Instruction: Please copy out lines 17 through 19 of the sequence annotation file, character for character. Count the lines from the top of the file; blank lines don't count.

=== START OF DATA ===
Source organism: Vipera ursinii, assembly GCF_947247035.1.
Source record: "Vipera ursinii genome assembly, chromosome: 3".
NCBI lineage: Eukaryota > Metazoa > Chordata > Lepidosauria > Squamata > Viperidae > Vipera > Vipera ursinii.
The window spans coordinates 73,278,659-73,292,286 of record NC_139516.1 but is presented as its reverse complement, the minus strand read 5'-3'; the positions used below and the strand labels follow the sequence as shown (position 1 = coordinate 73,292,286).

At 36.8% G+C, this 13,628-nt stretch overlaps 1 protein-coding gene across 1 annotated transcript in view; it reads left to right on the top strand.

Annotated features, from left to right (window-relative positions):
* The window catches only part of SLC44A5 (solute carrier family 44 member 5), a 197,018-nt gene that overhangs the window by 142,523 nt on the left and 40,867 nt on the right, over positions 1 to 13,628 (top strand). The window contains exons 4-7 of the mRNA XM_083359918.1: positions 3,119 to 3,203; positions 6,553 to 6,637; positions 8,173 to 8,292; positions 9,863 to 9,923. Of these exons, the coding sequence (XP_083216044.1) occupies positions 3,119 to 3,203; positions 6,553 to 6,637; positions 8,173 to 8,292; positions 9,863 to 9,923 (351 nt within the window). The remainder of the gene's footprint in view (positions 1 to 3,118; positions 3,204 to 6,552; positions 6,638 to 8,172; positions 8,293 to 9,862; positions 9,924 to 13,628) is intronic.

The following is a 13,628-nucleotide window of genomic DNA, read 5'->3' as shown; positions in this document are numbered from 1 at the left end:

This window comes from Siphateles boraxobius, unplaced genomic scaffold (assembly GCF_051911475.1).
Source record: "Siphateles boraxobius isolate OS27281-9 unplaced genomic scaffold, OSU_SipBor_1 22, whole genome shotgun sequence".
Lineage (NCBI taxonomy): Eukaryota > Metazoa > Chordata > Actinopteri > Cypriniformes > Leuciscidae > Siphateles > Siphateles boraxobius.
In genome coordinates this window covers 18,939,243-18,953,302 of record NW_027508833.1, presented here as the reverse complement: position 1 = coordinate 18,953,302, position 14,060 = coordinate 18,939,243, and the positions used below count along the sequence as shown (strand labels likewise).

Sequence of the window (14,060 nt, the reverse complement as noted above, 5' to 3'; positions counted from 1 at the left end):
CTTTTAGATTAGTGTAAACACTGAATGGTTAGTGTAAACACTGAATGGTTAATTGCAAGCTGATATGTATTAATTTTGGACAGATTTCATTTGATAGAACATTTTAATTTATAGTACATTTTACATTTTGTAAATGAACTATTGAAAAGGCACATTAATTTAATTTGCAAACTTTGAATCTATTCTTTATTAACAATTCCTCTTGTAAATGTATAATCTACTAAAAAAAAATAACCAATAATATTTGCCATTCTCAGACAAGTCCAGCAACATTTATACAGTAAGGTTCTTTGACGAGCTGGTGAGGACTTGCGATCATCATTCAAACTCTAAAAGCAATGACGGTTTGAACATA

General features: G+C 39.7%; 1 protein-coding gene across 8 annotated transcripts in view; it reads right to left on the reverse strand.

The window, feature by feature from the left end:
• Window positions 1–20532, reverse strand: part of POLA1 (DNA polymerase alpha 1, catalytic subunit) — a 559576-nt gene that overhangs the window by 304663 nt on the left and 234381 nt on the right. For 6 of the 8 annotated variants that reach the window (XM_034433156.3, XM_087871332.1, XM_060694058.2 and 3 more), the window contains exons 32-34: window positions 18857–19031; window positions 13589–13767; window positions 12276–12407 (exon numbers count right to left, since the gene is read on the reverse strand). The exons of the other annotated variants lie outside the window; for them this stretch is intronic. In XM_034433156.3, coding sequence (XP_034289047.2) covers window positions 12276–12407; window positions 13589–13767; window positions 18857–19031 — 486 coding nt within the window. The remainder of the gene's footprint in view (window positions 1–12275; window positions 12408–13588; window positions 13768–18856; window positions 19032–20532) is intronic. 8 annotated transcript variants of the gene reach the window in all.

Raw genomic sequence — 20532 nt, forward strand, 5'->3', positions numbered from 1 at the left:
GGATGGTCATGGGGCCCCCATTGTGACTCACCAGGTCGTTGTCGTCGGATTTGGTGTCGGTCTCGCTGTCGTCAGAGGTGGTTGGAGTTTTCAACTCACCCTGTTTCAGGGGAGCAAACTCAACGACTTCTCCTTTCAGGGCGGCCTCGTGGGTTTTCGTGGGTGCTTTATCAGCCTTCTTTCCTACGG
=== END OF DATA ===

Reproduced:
• Window positions 1–20532, reverse strand: part of POLA1 (DNA polymerase alpha 1, catalytic subunit) — a 559576-nt gene that overhangs the window by 304663 nt on the left and 234381 nt on the right. For 6 of the 8 annotated variants that reach the window (XM_034433156.3, XM_087871332.1, XM_060694058.2 and 3 more), the window contains exons 32-34: window positions 18857–19031; window positions 13589–13767; window positions 12276–12407 (exon numbers count right to left, since the gene is read on the reverse strand). The exons of the other annotated variants lie outside the window; for them this stretch is intronic. In XM_034433156.3, coding sequence (XP_034289047.2) covers window positions 12276–12407; window positions 13589–13767; window positions 18857–19031 — 486 coding nt within the window. The remainder of the gene's footprint in view (window positions 1–12275; window positions 12408–13588; window positions 13768–18856; window positions 19032–20532) is intronic. 8 annotated transcript variants of the gene reach the window in all.

Raw genomic sequence — 20532 nt, forward strand, 5'->3', positions numbered from 1 at the left:
GGATGGTCATGGGGCCCCCATTGTGACTCACCAGGTCGTTGTCGTCGGATTTGGTGTCGGTCTCGCTGTCGTCAGAGGTGGTTGGAGTTTTCAACTCACCCTGTTTCAGGGGAGCAAACTCAACGACTTCTCCTTTCAGGGCGGCCTCGTGGGTTTTCGTGGGTGCTTTATCAGCCTTCTTTCCTACGG